Some random stuff for the day...
- One bright spot for Icleand... tourism (BusinessWeek): Iceland got a $2 billion loan from the IMF so that should stabilize things somewhat. Some of their industries will do extremely well, assuming their finances and access to credit is decent, given the massive collapse in the currency. One such industry is tourism.
- Emerging market debt problems (BusinessWeek): One of the last remaining bubbles is the emerging market debt bubble. Many emerging markets were priced as if defaults were a rare thing. The graphic accompanying the BusinessWeek article highlights the following danger regions: Baltics (Lithhuania, Latvia, Estonia), Ukraine, South Korea, Pakistan, Turkey, Persian Gulf, and Eastern Europe (Hungary.) One thing about a publication like BusinessWeek is that it is generally backward-looking and reports the problems faced right now. In contrast, a publication like The Economist is forward-looking and often speculates on potential future problems (some of which may end up being wrong.) In any case, here are some articles from The Economist looking at the present situation: EM conditions & Eastern Europe. One thing I don't get is why Russia is having serious problems when it is one of the few countries with a current account surplus and a large reserves.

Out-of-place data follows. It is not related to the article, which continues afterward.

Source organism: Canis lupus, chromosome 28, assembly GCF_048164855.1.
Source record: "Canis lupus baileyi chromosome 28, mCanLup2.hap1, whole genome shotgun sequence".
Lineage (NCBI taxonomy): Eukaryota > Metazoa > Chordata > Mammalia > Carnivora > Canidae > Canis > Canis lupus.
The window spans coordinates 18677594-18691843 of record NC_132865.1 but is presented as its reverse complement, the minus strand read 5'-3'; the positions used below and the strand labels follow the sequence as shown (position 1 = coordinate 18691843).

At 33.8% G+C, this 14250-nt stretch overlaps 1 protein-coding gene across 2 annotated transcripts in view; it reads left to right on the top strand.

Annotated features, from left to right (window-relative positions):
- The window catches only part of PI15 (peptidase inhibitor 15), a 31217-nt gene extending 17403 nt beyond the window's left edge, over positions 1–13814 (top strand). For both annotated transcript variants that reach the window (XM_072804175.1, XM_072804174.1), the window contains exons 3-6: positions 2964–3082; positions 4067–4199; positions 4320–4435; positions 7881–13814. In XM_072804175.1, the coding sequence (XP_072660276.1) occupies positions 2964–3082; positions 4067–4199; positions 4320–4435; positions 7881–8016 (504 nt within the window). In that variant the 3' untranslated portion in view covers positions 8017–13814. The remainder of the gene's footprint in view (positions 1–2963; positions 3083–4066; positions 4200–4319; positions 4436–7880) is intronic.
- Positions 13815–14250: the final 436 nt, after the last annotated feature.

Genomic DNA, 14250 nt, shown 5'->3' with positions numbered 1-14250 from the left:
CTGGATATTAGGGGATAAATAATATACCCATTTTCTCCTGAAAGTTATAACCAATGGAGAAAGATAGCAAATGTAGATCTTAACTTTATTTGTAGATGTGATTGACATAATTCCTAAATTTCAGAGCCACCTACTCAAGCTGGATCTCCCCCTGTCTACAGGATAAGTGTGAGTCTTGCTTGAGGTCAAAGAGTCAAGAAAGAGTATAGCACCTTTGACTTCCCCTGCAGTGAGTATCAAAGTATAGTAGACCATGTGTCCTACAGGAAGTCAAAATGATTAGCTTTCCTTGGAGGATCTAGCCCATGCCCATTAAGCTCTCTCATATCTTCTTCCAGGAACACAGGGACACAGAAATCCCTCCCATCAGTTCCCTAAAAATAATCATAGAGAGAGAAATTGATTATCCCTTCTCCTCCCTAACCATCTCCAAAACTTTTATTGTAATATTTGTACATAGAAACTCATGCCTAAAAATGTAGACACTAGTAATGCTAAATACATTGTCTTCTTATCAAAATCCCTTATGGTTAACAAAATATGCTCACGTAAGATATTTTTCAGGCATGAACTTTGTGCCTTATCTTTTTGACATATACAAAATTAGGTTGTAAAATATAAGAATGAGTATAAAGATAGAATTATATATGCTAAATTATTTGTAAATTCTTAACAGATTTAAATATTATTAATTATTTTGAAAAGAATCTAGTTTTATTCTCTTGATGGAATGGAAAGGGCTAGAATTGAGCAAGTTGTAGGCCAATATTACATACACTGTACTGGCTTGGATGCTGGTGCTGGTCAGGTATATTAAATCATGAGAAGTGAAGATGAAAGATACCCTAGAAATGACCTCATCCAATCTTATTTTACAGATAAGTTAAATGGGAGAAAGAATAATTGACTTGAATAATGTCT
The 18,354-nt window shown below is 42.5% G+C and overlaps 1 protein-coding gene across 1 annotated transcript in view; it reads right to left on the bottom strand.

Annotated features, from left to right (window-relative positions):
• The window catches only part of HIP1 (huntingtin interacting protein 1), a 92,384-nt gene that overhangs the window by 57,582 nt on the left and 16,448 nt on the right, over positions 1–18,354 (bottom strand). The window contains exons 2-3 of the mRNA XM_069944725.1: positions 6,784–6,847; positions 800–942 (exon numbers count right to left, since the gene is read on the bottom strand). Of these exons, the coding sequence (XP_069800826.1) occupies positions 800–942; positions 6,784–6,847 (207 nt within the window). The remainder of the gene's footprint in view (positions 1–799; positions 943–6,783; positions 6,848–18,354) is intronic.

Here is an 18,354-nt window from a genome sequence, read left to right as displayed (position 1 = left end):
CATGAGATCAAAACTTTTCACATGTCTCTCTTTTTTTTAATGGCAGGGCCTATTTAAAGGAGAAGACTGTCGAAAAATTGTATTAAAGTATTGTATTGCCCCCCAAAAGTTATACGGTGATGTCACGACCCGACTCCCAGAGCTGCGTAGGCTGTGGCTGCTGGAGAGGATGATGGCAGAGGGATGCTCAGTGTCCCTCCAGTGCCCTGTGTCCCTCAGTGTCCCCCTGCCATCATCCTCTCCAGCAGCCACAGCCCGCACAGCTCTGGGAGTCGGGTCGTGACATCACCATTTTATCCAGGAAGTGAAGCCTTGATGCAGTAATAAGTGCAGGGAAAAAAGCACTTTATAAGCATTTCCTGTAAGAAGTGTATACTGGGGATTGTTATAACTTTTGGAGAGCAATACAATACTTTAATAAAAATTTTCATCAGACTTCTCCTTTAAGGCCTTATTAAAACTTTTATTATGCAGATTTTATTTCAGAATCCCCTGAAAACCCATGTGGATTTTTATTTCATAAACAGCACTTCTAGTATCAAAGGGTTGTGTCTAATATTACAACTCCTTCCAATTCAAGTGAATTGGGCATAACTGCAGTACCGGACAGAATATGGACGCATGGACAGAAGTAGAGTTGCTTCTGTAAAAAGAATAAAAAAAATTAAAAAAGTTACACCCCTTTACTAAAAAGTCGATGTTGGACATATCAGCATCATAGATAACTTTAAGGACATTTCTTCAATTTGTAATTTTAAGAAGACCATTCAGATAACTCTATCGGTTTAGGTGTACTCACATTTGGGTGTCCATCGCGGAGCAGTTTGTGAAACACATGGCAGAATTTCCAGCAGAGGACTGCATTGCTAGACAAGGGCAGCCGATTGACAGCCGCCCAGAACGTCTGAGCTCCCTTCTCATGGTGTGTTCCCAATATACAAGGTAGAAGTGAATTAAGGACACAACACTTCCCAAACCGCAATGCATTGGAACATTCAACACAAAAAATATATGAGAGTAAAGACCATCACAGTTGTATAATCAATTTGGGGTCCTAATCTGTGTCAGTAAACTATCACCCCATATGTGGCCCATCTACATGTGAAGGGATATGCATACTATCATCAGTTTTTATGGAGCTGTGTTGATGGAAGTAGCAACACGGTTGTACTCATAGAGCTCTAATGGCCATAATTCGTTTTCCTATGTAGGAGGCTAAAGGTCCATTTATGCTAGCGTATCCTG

- PNC take-under of National City Corp (MarketWatch): If anyone wonders why investors are fleeing the banks, one such reason is situations like this. PNC is buying out NCC bank at below-current-market prices. NCC stock promptly plunged 20% upon the news and is likely dragging down all the other regional banks as well. There was only a few days in the last month that NCC traded at or below the takeover price. What is happening is neither right nor wrong; it is what it is. Anyone investing in financials need to seriously consider the possibility of a take-under or government nationalization. One can argue that these institutions would be bankrupt otherwise, but it still means that valuations mean very little.
- How cheap can valuations go? (Geoff Gannon): Geoff Gannon wrote one of the best articles on long-term valuations a few years ago. Do check it out when you get some time. One of the key points to understand is what Geoff says is the following: "Stocks are not inherently attractive; they have often been attractive, because they have often been cheap." It's always scary to realize how high valuations were in the last 20 years compared to history. Fortunately, this is good news for me or others if they are lower class without much money and/or you are young because we can buy assets at lower prices (and our portfolio size is small relative to income/savings.) Always remember that lower prices imply higher returns in the future.